Rapid Design Visualisation (RDV) is a Capgemini methodology for creating simulations that brings a concept to life. RDV prototypes differ from regular prototypes in that they are much less details as they focus on the overall concept.
Traditional prototypes also tend to focus on a single user interface (or even just a single aspect of a single user interface). But as RDV prototypes aim to represent complete customer experiences, they are increasingly stretching over multiple interfaces and multiple devices.
And it struck me: RDV prototypes are telling a story from start to finish. This got me thinking: What do RDV prototypes have in common with traditional story telling?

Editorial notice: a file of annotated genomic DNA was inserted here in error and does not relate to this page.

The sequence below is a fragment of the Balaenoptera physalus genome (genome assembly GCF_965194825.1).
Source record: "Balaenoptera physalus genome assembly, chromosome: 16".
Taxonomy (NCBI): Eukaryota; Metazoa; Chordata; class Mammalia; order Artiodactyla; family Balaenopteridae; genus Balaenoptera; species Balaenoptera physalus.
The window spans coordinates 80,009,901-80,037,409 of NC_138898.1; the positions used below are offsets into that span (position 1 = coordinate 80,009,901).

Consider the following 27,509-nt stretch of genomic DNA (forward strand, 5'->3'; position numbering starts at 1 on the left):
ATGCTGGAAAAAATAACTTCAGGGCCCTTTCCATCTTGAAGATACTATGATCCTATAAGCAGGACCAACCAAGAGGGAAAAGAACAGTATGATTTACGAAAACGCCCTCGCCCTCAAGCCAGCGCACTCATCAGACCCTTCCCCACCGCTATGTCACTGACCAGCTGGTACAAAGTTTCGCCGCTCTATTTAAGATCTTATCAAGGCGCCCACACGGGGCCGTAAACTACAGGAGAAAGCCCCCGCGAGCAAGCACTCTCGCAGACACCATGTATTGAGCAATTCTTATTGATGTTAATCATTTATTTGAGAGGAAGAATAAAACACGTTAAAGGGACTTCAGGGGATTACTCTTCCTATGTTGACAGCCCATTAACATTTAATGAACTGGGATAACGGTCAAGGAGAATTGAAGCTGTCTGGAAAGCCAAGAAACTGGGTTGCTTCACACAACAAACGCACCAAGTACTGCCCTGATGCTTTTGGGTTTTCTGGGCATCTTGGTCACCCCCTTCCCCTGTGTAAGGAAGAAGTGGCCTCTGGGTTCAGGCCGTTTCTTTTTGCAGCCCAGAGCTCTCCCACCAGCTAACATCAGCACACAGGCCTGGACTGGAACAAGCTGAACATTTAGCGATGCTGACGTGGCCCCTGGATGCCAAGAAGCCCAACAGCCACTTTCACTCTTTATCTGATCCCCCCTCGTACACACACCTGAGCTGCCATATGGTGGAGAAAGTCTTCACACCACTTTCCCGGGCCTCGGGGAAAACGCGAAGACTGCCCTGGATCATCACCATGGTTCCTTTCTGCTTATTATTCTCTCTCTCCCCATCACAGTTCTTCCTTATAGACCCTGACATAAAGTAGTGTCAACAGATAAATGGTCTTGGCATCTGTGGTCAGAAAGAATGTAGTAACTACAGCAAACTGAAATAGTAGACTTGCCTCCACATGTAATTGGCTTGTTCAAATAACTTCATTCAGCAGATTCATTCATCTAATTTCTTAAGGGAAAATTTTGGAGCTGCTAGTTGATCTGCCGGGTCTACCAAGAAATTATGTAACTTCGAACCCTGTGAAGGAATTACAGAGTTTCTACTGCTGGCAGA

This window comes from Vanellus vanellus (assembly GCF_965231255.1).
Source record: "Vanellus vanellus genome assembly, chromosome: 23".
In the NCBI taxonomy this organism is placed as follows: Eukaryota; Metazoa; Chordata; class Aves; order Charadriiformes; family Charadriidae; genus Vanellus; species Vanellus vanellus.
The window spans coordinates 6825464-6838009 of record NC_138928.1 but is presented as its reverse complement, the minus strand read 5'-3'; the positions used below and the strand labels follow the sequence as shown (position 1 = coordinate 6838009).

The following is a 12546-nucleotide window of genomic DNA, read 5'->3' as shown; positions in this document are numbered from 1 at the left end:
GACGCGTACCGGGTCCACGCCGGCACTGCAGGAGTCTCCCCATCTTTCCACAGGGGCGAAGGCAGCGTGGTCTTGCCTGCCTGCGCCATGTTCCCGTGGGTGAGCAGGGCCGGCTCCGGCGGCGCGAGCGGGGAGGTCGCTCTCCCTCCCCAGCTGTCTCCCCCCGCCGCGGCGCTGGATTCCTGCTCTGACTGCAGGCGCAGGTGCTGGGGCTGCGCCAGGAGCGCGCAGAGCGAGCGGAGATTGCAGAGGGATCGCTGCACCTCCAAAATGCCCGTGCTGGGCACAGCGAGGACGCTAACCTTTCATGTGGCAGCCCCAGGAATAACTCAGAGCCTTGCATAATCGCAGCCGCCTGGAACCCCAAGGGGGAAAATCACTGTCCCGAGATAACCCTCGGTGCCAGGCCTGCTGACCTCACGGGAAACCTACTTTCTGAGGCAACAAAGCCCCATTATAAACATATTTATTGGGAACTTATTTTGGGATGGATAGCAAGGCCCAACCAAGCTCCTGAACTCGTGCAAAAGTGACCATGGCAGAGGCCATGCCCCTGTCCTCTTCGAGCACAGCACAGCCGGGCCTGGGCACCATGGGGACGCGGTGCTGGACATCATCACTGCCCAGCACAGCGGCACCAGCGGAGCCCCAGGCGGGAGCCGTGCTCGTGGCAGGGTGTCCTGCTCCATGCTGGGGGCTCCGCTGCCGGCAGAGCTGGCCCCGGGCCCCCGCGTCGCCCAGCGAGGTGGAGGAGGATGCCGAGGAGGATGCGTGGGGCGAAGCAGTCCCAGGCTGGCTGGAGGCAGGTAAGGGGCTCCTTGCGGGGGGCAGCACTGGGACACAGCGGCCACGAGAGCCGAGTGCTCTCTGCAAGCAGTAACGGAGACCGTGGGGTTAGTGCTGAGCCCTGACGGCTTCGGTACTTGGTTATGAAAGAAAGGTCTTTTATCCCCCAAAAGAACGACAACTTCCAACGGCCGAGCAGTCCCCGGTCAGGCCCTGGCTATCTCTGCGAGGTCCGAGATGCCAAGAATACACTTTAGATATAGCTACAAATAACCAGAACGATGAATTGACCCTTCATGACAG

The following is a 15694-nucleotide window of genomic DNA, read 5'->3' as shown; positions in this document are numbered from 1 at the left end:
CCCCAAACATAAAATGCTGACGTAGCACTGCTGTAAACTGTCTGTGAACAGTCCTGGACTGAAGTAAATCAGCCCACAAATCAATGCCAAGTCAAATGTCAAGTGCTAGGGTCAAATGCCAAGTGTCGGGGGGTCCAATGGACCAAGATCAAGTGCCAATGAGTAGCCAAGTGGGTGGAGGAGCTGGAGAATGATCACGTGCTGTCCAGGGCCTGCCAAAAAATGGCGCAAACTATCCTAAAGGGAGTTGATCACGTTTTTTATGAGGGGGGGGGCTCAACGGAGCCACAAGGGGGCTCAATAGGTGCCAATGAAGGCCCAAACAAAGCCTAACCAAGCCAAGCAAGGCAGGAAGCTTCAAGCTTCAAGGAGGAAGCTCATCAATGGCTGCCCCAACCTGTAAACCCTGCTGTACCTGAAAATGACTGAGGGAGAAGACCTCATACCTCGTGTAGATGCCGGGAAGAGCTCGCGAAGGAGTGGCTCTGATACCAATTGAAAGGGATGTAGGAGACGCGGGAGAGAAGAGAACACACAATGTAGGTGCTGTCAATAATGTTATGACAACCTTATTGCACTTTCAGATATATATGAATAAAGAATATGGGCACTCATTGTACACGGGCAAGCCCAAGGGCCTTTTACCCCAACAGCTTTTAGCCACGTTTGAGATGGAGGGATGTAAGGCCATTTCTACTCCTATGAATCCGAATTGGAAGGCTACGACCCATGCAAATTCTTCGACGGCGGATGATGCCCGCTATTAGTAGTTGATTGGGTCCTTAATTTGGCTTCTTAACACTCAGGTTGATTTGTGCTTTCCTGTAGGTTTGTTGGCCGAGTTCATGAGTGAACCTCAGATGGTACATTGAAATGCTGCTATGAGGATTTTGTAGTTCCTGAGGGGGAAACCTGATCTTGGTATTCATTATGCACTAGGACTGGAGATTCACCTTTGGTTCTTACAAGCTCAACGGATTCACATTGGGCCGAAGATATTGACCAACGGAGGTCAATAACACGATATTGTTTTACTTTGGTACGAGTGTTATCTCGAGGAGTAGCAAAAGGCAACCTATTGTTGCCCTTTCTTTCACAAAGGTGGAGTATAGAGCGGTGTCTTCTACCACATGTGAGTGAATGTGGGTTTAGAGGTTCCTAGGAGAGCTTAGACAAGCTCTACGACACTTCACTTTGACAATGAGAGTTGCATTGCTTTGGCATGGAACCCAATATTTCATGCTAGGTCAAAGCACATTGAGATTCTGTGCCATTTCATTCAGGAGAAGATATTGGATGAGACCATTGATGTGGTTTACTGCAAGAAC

So I Googled Structure of a story which led me to a website called “Daily Writing Tips” and an article called: “How to Structure a Story“. The article revolves around the author Nigel Watts’ “Eight-Point Story Arc” concept, which is the article describes as “a fool-proof, fail-safe and time-honoured way to structure a story.”
The Eight-Point Story Arc consists of the following eight steps:
- The quest
- Critical choice
I won’t go into details with each one of them since the article does this brilliantly. Instead I made up a quick and simplified prototype to see how well the Eight-Point Story Arc fits a customer journey as told by an RDV prototype. This is the result: